For the past few weeks I’ve been focused on news reports about the debt ceiling crisis. Congress finally reached an agreement and President Obama signed off on it, but now what? Is the economy magically fixed? Will the United States still face a credit rating reduction? I have almost as many questions now as I did last week. I’m probably not alone in asking these questions so I thought I’d share with you some of the post-debt ceiling crisis news I’ve been reading.
President Obama’s speech
President Obama addressed the nation from the Rose Garden shortly after the Senate passed the bill. I was able to listen to the speech but in case you missed it, here’s the video:
What’s in the deal?
The Budget Control Act of 2011 is 74 pages long; if you want to get an idea of what was included in the debt deal but don’t want to read the entire document, CNN’s debt deal cheat sheet is a great place to start. Basically, the debt ceiling will be raised by anywhere from $2.1 trillion to $2.4 trillion in two phases.
What is the Gang of 12?
Every time I hear the phrase the “Gang of 12” I think of the movie "Gangs of New York." I don’t know why, but I picture a group of mid-19th century chaps sitting around a table with a tall ale discussing Five Points’ business. However, the Gang of 12 is a group of 12 members of Congress who are tasked with determining how to cut spending.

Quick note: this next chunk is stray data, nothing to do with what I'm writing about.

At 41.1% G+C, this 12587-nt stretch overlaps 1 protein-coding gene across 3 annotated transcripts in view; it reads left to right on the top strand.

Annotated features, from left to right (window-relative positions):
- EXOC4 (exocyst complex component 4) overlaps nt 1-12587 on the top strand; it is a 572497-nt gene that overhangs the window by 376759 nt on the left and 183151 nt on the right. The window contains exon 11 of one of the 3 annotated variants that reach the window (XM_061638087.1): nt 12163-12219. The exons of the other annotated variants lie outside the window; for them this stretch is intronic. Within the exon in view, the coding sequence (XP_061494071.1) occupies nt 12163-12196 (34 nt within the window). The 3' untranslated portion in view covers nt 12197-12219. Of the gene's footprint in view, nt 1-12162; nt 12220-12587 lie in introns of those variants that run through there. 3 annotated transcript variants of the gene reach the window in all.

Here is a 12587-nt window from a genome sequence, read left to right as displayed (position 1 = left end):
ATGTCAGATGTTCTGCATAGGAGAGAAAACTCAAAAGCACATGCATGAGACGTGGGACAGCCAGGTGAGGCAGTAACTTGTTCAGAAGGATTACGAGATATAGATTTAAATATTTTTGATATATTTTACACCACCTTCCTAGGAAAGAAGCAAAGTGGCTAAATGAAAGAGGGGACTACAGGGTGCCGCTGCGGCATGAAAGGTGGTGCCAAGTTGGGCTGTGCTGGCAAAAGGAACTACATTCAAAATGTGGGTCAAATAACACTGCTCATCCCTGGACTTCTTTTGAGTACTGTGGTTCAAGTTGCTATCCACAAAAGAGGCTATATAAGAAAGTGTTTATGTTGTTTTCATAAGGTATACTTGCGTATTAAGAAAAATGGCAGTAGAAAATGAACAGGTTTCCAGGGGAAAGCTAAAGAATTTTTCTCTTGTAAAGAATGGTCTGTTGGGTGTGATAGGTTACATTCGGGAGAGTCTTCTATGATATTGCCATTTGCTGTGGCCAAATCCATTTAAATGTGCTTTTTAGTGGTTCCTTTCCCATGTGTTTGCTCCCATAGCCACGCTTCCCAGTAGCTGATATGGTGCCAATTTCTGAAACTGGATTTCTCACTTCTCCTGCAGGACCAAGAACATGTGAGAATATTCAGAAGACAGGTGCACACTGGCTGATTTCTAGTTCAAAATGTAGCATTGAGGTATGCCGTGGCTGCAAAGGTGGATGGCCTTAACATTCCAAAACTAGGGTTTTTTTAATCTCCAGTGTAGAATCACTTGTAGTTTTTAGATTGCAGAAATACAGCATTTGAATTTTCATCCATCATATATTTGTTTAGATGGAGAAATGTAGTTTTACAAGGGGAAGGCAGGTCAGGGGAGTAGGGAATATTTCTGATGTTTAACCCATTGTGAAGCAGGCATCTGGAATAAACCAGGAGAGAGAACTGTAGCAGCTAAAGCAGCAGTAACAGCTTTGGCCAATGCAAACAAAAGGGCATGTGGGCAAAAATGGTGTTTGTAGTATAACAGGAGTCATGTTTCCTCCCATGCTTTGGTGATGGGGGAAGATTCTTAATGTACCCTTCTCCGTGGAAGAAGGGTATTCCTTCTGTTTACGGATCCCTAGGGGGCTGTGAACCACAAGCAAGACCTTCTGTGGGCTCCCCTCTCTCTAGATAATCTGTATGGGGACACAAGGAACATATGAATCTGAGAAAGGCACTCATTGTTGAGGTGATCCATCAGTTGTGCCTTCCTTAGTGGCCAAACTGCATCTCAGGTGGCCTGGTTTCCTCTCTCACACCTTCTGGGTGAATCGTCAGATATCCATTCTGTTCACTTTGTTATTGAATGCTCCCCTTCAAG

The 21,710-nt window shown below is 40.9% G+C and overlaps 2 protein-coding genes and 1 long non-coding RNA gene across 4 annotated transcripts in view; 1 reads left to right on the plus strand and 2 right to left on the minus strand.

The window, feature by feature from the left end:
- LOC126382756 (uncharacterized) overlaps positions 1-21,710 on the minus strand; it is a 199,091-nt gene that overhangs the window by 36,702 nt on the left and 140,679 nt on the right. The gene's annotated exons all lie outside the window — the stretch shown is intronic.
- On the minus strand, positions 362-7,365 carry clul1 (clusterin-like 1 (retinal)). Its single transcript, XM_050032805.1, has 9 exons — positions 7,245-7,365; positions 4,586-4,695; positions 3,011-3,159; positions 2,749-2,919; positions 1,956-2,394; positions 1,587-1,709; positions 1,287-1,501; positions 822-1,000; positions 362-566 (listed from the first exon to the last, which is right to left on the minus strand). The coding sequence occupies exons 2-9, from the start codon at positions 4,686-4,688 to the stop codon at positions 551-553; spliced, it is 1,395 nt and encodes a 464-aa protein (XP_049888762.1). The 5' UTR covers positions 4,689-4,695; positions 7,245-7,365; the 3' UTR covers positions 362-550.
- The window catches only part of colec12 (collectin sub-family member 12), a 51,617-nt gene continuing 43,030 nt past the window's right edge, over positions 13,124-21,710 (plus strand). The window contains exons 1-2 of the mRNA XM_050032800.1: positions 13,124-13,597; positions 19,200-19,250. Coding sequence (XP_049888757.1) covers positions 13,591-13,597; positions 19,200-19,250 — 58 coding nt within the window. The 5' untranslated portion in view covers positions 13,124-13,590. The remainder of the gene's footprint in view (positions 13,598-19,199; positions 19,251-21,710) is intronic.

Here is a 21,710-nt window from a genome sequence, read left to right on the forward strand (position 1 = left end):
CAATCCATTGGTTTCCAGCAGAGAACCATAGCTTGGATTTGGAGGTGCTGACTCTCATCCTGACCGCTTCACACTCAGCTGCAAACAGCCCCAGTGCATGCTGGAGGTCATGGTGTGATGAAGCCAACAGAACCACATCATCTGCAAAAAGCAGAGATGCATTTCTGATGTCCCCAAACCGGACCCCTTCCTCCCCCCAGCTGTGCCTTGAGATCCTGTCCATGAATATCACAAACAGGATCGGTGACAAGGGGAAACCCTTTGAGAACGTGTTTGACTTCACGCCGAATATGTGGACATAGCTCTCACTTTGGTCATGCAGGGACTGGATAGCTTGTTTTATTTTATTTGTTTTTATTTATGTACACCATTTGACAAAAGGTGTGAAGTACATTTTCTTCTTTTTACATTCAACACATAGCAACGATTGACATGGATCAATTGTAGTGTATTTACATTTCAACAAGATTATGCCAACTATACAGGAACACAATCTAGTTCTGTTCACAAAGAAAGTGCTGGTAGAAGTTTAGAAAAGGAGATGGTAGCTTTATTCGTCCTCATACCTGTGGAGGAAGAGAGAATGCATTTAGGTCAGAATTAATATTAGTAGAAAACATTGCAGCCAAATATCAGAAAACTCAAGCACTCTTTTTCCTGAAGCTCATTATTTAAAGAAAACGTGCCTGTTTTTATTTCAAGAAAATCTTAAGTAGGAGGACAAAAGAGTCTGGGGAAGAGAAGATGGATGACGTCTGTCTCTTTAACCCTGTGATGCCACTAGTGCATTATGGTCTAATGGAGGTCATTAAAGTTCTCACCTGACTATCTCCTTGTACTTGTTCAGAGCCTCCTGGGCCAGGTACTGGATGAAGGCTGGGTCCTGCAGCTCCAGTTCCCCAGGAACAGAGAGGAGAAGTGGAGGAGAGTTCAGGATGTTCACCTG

Unfortunately, the debt ceiling deal isn’t going to magically fix the economy. The July 2011 jobs report is due out on Friday, and experts are prepared for the bad news. Predictions show that job gains could come in below 50,000 for the month. The forthcoming jobs report is just one economic factor that weighed heavily on the stock market today; all major indexes closed down more than 2 percent for the day.
Credit rating downgrade
The good news is that individuals receiving Social Security income, federal employees (except for some unfortunate FAA employees) and the military will all receive their regularly scheduled paychecks. Although the looming crisis was temporarily averted, the problem has yet to be solved and the next few months will prove to be insightful as the Gang of 12 determines how to cut spending.
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